Corresponding author: Yu-Lan Jin, MD, Chief Doctor, Professor, Department of Pathology, Beijing Obstetrics and Gynecology Hospital, Capital Medical University. Beijing Maternal and Child Health Care Hospital, No. 17 Qihelou Street, Dongcheng District, Beijing 100003, China. firstname.lastname@example.org
Received: April 3, 2022 Peer-review started: April 3, 2022 First decision: June 16, 2022 Revised: June 22, 2022 Accepted: July 11, 2022 Article in press: July 11, 2022 Published online: August 16, 2022
Low-grade endometrial stromal sarcoma (LGESS) classically exhibits a proliferative morphology. However, morphological variation of extrauterine tumors presents a diagnostic challenge.
We report the case of a 76-year-old female patient with extensive extrauterine and abdominal neoplastic lesions. Computed tomography showed massive pleural and ascitic fluid, and there was an increase in serum cancer antigen 125. She underwent bilateral adnexectomy and tumor resection. The right ovary had been replaced by a multinodular mass that was 8.5 cm × 4.5 cm × 3.5 cm in size. In addition, there was a 24 cm × 15 cm × 13 cm mesenteric mass, which was also multinodular, with local invasion of the intestinal serosa and underlying muscle. Under the microscope, the tumors in different places exhibited two different patterns, thus presenting great challenges to diagnosis and treatment. Thorough pathological assessment eliminated all differential diagnoses in favor of metastatic LGESS derived from a 20-year-old primary tumor initially misdiagnosed as leiomyosarcoma.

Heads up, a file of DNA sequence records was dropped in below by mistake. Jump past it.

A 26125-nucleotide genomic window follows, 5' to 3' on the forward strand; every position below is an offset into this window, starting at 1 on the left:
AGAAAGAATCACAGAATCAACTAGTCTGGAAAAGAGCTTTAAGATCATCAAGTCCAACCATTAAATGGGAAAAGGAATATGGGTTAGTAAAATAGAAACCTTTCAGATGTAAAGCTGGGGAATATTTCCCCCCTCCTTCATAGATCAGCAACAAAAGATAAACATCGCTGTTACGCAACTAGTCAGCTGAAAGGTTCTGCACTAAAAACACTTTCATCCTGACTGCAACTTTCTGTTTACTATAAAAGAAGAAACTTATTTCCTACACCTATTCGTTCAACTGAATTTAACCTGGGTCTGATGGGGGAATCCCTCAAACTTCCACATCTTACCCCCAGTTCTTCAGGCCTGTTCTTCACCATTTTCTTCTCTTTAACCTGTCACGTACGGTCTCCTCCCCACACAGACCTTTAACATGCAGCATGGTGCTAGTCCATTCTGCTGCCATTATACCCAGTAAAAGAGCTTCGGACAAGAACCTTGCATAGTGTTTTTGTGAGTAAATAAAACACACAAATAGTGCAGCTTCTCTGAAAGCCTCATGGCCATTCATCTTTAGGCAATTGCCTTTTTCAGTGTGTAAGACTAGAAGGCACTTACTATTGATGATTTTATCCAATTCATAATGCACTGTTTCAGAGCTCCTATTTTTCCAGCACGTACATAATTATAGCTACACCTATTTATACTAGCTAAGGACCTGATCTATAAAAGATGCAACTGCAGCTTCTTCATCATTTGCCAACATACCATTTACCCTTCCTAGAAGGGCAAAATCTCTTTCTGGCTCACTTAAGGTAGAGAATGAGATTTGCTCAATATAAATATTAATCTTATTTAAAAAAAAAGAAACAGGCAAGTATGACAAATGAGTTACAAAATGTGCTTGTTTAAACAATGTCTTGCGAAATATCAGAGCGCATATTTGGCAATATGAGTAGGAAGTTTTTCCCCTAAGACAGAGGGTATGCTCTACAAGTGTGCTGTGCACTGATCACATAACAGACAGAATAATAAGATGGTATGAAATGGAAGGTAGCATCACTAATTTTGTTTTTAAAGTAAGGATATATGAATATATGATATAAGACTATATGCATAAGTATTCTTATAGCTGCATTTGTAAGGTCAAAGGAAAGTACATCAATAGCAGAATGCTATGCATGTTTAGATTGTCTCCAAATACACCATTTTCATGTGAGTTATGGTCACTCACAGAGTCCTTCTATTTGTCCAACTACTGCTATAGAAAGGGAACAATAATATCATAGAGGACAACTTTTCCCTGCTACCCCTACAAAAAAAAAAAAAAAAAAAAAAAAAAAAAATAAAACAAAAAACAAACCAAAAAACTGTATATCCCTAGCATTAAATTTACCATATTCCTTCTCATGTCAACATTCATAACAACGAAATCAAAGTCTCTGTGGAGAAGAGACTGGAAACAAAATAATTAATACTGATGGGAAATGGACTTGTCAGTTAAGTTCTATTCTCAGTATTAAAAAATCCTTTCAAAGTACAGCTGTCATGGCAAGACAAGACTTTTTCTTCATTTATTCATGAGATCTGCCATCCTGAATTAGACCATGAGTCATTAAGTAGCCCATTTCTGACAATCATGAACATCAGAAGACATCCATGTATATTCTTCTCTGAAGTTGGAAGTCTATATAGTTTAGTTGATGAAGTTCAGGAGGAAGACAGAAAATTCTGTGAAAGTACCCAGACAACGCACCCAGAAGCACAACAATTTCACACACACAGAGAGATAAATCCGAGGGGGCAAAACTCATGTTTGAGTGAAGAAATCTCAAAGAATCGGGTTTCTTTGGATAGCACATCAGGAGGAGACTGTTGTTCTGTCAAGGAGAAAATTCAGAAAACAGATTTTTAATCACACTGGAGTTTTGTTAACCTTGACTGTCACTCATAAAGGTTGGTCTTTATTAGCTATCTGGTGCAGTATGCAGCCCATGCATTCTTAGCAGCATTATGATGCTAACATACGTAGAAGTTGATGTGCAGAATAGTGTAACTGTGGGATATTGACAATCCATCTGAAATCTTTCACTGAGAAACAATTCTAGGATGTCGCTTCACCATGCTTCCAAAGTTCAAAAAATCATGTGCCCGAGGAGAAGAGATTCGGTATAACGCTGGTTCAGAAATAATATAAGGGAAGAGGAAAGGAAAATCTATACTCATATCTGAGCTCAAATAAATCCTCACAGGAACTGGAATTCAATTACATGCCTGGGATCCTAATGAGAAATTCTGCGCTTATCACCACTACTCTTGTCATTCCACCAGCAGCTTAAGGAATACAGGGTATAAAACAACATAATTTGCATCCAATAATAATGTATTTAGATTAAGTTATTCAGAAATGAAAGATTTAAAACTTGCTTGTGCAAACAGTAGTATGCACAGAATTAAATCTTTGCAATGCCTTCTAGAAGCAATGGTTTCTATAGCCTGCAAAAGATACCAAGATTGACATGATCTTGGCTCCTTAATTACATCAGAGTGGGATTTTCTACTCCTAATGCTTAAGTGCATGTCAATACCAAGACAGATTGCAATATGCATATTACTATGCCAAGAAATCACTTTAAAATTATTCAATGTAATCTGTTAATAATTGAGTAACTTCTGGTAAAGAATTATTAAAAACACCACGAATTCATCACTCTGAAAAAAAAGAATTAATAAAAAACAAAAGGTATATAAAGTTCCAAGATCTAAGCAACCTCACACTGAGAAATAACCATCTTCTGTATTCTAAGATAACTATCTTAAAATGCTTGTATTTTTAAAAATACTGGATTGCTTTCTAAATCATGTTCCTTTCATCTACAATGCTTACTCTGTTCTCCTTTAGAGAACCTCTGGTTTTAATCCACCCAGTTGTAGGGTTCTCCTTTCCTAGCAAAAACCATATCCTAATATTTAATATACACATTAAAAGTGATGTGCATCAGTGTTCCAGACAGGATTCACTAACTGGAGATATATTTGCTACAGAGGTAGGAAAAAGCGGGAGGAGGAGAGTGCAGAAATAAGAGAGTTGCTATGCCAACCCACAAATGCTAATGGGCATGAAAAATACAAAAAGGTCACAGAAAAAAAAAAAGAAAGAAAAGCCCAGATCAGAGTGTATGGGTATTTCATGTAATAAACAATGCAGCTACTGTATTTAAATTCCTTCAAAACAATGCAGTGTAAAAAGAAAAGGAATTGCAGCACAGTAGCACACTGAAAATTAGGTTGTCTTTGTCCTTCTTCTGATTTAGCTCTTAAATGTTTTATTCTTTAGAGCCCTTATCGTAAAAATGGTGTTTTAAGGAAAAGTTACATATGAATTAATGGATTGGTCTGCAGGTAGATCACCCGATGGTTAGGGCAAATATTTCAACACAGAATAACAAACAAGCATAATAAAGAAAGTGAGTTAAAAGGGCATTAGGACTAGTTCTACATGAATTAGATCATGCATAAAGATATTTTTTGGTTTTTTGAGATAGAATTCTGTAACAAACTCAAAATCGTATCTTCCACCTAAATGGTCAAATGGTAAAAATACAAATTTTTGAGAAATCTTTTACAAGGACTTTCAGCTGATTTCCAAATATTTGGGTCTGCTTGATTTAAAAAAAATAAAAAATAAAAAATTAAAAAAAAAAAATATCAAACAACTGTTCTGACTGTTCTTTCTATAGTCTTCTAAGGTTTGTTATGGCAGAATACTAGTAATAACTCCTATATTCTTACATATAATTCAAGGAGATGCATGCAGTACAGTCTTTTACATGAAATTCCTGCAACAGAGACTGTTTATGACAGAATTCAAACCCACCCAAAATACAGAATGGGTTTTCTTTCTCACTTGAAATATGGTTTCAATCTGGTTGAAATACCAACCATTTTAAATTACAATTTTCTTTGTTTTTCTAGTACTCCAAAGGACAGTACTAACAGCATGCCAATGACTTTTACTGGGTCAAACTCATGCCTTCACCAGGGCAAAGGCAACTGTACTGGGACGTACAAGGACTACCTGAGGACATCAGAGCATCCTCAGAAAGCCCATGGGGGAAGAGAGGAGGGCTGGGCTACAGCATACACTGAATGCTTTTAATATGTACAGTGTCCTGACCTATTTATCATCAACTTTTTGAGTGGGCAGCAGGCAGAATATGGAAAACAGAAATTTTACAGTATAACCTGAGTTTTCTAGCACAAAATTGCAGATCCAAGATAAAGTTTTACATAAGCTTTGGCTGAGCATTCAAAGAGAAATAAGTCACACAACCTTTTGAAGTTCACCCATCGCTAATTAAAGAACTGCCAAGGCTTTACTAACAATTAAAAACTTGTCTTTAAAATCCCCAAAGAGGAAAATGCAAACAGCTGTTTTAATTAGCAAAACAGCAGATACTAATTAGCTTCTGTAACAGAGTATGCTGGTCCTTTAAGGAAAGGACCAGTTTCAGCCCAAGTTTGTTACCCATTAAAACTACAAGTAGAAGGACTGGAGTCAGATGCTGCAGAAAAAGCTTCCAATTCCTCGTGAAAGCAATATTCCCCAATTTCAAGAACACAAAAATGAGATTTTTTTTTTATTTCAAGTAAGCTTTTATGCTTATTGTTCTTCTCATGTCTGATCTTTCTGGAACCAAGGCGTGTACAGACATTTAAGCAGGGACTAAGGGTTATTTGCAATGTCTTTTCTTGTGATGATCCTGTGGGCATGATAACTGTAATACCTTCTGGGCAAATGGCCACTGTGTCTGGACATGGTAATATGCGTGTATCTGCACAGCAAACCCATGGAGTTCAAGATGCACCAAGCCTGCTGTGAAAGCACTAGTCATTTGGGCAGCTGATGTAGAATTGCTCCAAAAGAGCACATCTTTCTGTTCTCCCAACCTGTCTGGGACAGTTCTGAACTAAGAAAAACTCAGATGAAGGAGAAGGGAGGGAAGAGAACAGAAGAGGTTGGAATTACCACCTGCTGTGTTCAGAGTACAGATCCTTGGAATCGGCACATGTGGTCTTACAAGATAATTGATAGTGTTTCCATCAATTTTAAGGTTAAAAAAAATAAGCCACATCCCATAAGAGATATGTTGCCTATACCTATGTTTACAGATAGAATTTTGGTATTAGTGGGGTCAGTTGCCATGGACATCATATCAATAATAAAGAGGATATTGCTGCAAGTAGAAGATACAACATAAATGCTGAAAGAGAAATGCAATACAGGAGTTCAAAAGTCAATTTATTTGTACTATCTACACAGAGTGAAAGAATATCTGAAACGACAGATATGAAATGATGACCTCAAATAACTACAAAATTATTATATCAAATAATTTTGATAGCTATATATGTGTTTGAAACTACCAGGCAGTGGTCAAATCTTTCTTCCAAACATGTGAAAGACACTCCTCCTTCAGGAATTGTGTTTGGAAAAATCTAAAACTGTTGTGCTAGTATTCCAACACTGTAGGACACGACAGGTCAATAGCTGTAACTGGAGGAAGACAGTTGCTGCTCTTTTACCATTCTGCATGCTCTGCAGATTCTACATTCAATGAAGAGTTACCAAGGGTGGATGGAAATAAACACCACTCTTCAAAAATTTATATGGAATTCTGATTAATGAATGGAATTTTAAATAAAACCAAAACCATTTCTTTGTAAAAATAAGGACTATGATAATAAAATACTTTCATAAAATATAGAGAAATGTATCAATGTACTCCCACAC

LGESS morphology varies according to tumor location. Accurate diagnosis is critical for appropriate treatment and improved prognosis and patient care.
Core Tip: Low-grade endometrial stromal sarcoma (LGESS) could have a morphological variation of extrauterine tumors. These variations include smooth muscle differentiation, fibroma-like stromal pattern, and glandular differentiation. Misdiagnosis is common and may impact patient outcomes because of differences in the treatment approach for LGESS compared to that of other tumor types. Greater knowledge of LGESS morphological variability is critical in establishing a clear diagnosis and guiding patient care.